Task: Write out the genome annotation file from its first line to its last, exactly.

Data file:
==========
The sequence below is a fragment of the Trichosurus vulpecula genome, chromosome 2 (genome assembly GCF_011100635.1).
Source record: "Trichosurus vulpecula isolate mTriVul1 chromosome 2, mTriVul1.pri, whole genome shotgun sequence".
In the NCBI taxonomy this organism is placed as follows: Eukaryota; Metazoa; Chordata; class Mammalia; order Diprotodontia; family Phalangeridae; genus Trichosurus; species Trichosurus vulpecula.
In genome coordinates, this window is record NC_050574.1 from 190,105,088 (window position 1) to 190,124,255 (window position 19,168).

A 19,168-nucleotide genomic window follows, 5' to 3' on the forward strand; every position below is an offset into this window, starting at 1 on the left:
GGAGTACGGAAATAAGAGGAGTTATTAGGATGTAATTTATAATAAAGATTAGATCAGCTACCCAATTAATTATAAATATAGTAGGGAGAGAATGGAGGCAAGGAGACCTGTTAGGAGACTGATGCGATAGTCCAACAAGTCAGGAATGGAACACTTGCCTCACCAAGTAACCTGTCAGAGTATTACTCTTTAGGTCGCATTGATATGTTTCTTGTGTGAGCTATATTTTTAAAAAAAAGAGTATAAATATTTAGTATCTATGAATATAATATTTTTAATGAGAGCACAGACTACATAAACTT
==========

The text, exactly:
The sequence below is a fragment of the Trichosurus vulpecula genome, chromosome 2 (genome assembly GCF_011100635.1).
Source record: "Trichosurus vulpecula isolate mTriVul1 chromosome 2, mTriVul1.pri, whole genome shotgun sequence".
In the NCBI taxonomy this organism is placed as follows: Eukaryota; Metazoa; Chordata; class Mammalia; order Diprotodontia; family Phalangeridae; genus Trichosurus; species Trichosurus vulpecula.
In genome coordinates, this window is record NC_050574.1 from 190,105,088 (window position 1) to 190,124,255 (window position 19,168).

A 19,168-nucleotide genomic window follows, 5' to 3' on the forward strand; every position below is an offset into this window, starting at 1 on the left:
GGAGTACGGAAATAAGAGGAGTTATTAGGATGTAATTTATAATAAAGATTAGATCAGCTACCCAATTAATTATAAATATAGTAGGGAGAGAATGGAGGCAAGGAGACCTGTTAGGAGACTGATGCGATAGTCCAACAAGTCAGGAATGGAACACTTGCCTCACCAAGTAACCTGTCAGAGTATTACTCTTTAGGTCGCATTGATATGTTTCTTGTGTGAGCTATATTTTTAAAAAAAAGAGTATAAATATTTAGTATCTATGAATATAATATTTTTAATGAGAGCACAGACTACATAAACTT